I am utterly sick and tired of being told that it's time to forgive Michael Vick. I do not need to be told that I need to forgive. Or when.
Yes, the man is a talented athlete. (That I don't believe athletes should be hero-worshipped simply for being big bags of testosterone is a separate issue.)
Yes, the man is contrite, humbled, all of those things. Yes, he is open about crying himself to sleep in jail (um, who wouldn't?) and how he is grateful to be given a second chance.
Yes, this behavior is rare for talented athletes, who often commit crimes and act unrepentant about their acts.
He tortured animals.
It's not just that he killed dogs. Because for some of those animals, death was probably a sweet mercy. It's that he bred them to be killers, and when they didn't do what he wanted, he in turn killed them, mostly by drowning. He bankrolled, hosted, and masterminded an extensive dogfighting operation where animals would cause severe injury to other animals, only to have them (somewhat) nursed back to health in order to serve as victim yet another day.
It's not that he killed, it's that he tortured. It's not just that he tortured, but that he tortured animals who were defenseless. It's not just that he did all of these things, it's that I'm expected to have forgotten them already because he's such a great football quarterback.
I am a football fan, and I think that should be mentioned here. I became an NFL fan in fall 2004, when I was in love with a man who loved football, and I wanted to be interesting to him. I'm from Indiana, so I could pretend to be a long-time Colts fan, and since they were a successful, winning team, I looked like I knew something about football.
I have come to enjoy watching and following football. The guy isn't around anymore, but the fanhood stayed. There are Sundays (pre-baby) where I didn't move from my couch except to open another beer or pay the pizza guy because there were interesting games on.
I'm a true Colts fan now, really an NFL fan, not just pretending to be one to impress some guy. I watch ESPN shows for football highlights, I record PTI to watch after the Wee One goes to bed, I check highlights on my phone now. So I'm not an outsider here, criticizing a football player without understanding anything about the game.
In yesterday's Louisville Courier-Journal, an article about how he's acting so humble, with such hubris, that we should all give him a break. (I'm looking for the link, perhaps it was only in the print edition. It appears to be an edited version of this column by Scott Shosnick of Bloomberg News.)
On ESPN, a headline telling me that the time to forgive Vick is here.
Ugh. Really? A bunch of male sports writers telling me it's time I forgive?
The ESPN article begins "I'm just not sure what people want Michael Vick to do. Quit football? Return to prison? Drown himself in the same lake where he and his crew used to drown dogs?"
I'll tell you what I want him to do. I want him to take every penny he makes playing a game for a living, and donate it to animal charities. I want him to take his fame and his platform and work diligently, day and night, to educate others that dogfighting is not a sport, it is a torturous crime. I don't want him in the NFL, as a role model for young children. I don't want him playing a game and making large sums of money for a living. If he's going to learn from his mistakes, if he's going to truly try to make amends for his actions and the lives of the animals he took, he can't just do it on his one day off a week from playing football.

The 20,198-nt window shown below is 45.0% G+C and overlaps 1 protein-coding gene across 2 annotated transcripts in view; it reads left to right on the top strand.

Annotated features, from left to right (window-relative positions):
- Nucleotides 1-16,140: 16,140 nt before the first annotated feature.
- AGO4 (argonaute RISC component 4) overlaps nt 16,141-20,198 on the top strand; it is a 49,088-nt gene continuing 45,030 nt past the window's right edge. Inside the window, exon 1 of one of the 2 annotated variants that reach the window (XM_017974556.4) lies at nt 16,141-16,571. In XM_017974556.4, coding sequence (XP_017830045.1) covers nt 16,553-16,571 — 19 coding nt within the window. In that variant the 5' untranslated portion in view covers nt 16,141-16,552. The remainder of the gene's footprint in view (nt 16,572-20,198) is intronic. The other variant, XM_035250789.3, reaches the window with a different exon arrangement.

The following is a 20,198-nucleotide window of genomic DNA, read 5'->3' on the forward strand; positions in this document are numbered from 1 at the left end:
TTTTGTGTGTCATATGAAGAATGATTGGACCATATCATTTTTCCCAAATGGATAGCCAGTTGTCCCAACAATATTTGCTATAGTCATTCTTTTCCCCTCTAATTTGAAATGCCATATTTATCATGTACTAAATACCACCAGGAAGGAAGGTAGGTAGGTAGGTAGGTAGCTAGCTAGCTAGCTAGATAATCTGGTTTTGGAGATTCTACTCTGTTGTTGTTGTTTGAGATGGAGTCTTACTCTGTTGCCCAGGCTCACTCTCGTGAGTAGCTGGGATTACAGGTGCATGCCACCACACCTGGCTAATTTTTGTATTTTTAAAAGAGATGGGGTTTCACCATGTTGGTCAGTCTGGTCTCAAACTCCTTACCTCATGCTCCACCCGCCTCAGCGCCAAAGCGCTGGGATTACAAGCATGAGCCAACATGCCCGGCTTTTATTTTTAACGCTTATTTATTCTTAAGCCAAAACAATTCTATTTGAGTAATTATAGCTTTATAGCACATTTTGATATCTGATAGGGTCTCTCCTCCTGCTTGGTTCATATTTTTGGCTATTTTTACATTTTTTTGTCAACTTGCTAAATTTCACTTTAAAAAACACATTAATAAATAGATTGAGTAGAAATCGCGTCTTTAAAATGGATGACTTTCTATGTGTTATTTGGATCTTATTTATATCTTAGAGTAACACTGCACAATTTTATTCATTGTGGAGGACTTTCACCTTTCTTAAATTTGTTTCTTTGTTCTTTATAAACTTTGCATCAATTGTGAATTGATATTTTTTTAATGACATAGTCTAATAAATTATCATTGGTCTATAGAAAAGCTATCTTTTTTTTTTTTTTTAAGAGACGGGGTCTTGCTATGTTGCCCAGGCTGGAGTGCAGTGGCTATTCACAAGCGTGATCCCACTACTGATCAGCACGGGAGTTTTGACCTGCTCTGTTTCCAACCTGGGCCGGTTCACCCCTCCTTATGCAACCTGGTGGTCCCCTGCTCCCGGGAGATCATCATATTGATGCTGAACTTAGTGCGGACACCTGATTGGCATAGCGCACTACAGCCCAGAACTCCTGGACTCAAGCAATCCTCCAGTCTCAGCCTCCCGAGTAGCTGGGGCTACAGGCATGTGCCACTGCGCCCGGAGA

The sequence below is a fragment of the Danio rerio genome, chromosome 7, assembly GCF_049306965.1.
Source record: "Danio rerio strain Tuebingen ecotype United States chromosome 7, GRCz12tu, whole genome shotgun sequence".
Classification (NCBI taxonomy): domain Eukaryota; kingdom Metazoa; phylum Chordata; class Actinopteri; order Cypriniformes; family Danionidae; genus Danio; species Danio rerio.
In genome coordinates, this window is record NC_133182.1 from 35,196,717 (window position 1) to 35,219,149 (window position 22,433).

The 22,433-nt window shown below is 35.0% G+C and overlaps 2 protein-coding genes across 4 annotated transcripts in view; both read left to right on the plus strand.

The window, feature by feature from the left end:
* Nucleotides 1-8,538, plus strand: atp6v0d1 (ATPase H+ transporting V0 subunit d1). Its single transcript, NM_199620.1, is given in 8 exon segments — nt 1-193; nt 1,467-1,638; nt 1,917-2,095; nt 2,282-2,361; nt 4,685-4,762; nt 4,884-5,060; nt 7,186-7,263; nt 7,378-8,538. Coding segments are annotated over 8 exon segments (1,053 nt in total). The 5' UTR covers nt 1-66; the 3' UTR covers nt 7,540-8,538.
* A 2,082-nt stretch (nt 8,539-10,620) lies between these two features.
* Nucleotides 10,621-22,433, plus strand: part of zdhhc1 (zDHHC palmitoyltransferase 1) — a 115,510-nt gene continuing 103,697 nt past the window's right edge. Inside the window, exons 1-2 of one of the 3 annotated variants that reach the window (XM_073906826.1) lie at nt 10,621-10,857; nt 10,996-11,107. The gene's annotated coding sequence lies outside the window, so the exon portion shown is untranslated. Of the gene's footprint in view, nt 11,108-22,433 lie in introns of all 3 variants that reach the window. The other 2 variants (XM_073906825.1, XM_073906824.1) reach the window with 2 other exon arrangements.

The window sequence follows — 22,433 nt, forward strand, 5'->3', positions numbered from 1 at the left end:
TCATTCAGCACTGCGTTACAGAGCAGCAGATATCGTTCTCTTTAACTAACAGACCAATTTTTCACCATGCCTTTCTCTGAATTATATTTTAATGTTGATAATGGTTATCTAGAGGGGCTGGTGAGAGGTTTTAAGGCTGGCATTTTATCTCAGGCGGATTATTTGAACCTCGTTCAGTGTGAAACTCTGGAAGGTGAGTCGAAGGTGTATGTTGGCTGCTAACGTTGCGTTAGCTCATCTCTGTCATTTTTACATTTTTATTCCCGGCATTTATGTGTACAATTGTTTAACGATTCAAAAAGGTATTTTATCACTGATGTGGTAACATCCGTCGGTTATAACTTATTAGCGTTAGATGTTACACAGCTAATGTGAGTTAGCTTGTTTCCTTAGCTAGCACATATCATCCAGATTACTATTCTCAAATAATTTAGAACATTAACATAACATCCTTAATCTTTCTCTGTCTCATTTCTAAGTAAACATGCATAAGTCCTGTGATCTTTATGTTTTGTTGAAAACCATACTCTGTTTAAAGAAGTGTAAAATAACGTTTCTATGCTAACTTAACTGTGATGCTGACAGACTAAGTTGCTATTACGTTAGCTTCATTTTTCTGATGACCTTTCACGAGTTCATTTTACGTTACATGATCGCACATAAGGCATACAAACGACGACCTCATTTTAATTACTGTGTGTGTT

At the very least he should be funding the rehabilitation and daily care of all 47 remaining pit bulls for the rest of their lives. The ones he didn't drown.
Later, in the ESPN article, "As if losing $100 million and three years in the prime of his career wasn't steep enough."
No, it wasn't. I'm sorry he lost three years in the prime of his career, these animals lost THEIR LIVES. Even the ones that lived are still not functional as canines.
The author tells us to "press pause" and look at all the things Vick has done. On the football field. Sure, fantastic, he's a great player. But I'm supposed to forgive KILLING INNOCENT ANIMALS just because he can throw a football and run too?
LeBron and MJ tweeted and texted to congratulate Vick on a great game. So this author asks, "Does that make LeBron James, Michael Jordan and Tom Brady all dog haters, too?"
Are you kidding me? Where did you take classes in rational thought dude? Seriously? Someone congratulates him on a well-played game and you're going to ask if they're all "dog haters" too? What kind of line do you see that connects those two dots? Of course they're not dog haters. They didn't hold an animals head underwater while it was thrashing and holding onto life. HE DID.
THAT is what makes him a "dog hater". His prowess on the field, however remarkable, will always be beside the point.
Your rationalization for why I should forgive him is that LeBron, MJ, and Brady didn't kill dogs?
I can, and do, admire how the man has remade himself, as the article suggests. It is amazing that someone that spent time in prison - less than two years, I believe, but still - managed to rocket himself to the top of the NFL. I don't doubt that took a great amount of courage and work. Yes, we should respect him for what he is doing.
Just because he gets to just move on, that doesn't mean the rest of us have to be expected to stop talking about the heinous things he has done, because HE DID THEM. And to some of us, the money and the prison time and the repentant words and the one-day-a-week talking to kids just isn't enough.